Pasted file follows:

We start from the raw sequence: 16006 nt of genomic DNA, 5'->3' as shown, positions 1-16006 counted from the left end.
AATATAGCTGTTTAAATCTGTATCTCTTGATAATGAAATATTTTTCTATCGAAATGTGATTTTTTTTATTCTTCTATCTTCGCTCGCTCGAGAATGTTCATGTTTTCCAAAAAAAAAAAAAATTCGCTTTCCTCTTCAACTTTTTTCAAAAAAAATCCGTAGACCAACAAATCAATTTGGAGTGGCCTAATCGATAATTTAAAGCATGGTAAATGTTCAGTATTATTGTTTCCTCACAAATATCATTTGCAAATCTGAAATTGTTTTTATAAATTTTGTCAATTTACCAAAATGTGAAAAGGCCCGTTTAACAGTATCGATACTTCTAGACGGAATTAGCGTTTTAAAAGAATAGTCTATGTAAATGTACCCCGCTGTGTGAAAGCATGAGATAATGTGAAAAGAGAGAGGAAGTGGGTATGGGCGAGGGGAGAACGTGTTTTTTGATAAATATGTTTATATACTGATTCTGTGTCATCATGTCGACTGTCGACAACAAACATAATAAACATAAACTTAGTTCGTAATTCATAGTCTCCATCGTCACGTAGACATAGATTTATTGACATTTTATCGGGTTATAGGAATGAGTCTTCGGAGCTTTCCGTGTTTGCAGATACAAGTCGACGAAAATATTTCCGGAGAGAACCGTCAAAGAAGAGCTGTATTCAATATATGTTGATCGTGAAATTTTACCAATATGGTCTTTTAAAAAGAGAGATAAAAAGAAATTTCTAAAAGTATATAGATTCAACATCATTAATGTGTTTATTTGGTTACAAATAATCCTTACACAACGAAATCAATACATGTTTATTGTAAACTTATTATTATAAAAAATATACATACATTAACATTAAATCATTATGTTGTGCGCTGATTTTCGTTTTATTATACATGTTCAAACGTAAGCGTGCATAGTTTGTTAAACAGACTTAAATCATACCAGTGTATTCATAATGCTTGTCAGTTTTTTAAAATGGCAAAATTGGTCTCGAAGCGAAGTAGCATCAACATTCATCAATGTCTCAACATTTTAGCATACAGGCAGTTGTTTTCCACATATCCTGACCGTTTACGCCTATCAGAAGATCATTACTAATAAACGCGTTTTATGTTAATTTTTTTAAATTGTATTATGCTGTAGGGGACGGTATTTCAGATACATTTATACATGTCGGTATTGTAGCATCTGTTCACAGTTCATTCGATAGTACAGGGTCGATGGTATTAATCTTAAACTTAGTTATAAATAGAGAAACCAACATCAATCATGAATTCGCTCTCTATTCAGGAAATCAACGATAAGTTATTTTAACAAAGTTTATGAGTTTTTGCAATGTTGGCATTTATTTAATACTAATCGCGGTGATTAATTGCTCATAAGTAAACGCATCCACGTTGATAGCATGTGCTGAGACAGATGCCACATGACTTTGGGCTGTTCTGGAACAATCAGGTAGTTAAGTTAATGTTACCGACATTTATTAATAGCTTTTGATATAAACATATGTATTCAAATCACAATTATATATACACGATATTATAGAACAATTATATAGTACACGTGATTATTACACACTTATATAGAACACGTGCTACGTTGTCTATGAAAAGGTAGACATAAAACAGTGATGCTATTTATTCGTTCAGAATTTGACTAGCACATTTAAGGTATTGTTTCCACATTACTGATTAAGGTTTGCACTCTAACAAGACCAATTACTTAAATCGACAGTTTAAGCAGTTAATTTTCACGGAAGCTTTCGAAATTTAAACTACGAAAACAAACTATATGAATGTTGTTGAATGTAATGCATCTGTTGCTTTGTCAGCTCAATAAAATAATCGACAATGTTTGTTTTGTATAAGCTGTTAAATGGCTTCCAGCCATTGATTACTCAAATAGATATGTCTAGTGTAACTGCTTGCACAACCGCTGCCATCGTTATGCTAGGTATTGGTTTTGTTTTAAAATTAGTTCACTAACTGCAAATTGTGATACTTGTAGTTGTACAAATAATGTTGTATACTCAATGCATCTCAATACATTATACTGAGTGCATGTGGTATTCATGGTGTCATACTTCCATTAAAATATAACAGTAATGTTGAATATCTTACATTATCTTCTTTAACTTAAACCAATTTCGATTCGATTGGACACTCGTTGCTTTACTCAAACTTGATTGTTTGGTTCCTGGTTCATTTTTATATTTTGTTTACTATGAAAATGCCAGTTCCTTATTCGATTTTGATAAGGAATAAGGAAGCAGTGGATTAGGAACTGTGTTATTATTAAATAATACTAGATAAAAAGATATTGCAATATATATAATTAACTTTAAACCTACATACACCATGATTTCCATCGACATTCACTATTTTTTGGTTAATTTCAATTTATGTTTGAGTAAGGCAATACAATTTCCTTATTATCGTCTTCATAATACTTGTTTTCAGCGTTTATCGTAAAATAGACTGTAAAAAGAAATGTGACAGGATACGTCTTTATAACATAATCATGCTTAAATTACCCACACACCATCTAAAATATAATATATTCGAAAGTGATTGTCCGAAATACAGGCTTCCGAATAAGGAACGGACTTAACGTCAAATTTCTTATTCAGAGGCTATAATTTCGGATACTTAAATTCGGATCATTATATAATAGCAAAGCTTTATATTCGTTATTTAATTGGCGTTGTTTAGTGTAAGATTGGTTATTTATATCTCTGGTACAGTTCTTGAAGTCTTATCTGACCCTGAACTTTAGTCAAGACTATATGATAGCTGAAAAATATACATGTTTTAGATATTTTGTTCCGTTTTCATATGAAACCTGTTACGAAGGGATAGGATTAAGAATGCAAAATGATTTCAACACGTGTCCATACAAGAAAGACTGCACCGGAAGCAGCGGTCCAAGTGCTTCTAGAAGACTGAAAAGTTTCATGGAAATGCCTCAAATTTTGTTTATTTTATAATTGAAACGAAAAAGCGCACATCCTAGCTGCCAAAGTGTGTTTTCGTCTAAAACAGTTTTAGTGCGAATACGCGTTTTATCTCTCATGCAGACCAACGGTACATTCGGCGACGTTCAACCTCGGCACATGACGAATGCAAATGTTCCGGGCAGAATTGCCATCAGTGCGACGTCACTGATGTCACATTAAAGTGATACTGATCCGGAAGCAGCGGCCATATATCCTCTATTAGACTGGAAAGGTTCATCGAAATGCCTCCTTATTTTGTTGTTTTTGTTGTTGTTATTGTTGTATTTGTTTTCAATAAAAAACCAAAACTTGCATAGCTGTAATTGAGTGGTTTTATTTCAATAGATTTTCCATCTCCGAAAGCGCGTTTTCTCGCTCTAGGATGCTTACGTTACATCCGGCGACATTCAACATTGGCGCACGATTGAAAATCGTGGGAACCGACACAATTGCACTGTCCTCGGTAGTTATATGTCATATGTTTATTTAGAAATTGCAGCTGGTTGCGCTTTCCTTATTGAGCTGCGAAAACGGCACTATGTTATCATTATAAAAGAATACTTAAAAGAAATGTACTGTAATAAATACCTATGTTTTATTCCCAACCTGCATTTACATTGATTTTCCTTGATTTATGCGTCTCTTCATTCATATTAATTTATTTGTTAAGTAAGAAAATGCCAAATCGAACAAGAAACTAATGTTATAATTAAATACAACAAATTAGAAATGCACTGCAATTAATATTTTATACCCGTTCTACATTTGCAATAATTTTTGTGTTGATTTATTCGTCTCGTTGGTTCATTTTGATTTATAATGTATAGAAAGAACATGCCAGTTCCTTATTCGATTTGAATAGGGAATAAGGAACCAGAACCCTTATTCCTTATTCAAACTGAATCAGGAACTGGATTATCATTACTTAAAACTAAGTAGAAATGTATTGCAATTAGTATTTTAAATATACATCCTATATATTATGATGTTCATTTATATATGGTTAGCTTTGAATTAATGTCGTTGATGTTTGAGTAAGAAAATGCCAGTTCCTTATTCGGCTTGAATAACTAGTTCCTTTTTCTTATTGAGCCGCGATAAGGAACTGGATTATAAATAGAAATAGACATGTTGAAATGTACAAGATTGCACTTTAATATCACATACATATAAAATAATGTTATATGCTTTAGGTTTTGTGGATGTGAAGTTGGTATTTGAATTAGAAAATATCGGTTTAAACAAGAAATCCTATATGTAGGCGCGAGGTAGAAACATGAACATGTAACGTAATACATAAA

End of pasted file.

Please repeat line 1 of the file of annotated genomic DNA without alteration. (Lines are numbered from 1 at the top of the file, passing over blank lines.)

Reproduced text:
We start from the raw sequence: 16006 nt of genomic DNA, 5'->3' as shown, positions 1-16006 counted from the left end.